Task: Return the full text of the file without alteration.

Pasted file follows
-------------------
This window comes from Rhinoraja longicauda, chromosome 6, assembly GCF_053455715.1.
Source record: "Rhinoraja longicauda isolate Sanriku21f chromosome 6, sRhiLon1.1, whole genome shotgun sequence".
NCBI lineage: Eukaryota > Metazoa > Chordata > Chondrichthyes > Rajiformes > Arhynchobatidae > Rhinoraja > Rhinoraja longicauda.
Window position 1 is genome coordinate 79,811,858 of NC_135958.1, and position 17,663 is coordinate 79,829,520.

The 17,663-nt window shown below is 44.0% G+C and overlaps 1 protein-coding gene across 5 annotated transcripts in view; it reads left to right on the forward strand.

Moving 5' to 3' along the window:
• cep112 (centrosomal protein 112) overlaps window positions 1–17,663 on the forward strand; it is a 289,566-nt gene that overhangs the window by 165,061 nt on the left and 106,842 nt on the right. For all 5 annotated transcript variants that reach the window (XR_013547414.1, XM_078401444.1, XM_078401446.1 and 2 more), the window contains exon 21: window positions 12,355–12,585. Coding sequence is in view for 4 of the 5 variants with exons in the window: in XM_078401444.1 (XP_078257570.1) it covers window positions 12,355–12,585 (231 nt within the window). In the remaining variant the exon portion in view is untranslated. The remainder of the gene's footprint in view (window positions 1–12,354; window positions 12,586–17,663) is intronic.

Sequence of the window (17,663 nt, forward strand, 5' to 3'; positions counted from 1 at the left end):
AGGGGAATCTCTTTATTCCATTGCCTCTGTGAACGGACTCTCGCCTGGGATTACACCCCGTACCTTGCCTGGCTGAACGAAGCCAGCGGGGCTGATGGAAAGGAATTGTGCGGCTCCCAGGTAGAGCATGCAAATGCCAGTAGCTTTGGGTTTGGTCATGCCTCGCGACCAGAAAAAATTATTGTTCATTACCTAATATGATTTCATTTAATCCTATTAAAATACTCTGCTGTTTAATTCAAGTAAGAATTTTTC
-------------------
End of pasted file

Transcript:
This window comes from Rhinoraja longicauda, chromosome 6, assembly GCF_053455715.1.
Source record: "Rhinoraja longicauda isolate Sanriku21f chromosome 6, sRhiLon1.1, whole genome shotgun sequence".
NCBI lineage: Eukaryota > Metazoa > Chordata > Chondrichthyes > Rajiformes > Arhynchobatidae > Rhinoraja > Rhinoraja longicauda.
Window position 1 is genome coordinate 79,811,858 of NC_135958.1, and position 17,663 is coordinate 79,829,520.

The 17,663-nt window shown below is 44.0% G+C and overlaps 1 protein-coding gene across 5 annotated transcripts in view; it reads left to right on the forward strand.

Moving 5' to 3' along the window:
• cep112 (centrosomal protein 112) overlaps window positions 1–17,663 on the forward strand; it is a 289,566-nt gene that overhangs the window by 165,061 nt on the left and 106,842 nt on the right. For all 5 annotated transcript variants that reach the window (XR_013547414.1, XM_078401444.1, XM_078401446.1 and 2 more), the window contains exon 21: window positions 12,355–12,585. Coding sequence is in view for 4 of the 5 variants with exons in the window: in XM_078401444.1 (XP_078257570.1) it covers window positions 12,355–12,585 (231 nt within the window). In the remaining variant the exon portion in view is untranslated. The remainder of the gene's footprint in view (window positions 1–12,354; window positions 12,586–17,663) is intronic.

Sequence of the window (17,663 nt, forward strand, 5' to 3'; positions counted from 1 at the left end):
AGGGGAATCTCTTTATTCCATTGCCTCTGTGAACGGACTCTCGCCTGGGATTACACCCCGTACCTTGCCTGGCTGAACGAAGCCAGCGGGGCTGATGGAAAGGAATTGTGCGGCTCCCAGGTAGAGCATGCAAATGCCAGTAGCTTTGGGTTTGGTCATGCCTCGCGACCAGAAAAAATTATTGTTCATTACCTAATATGATTTCATTTAATCCTATTAAAATACTCTGCTGTTTAATTCAAGTAAGAATTTTTC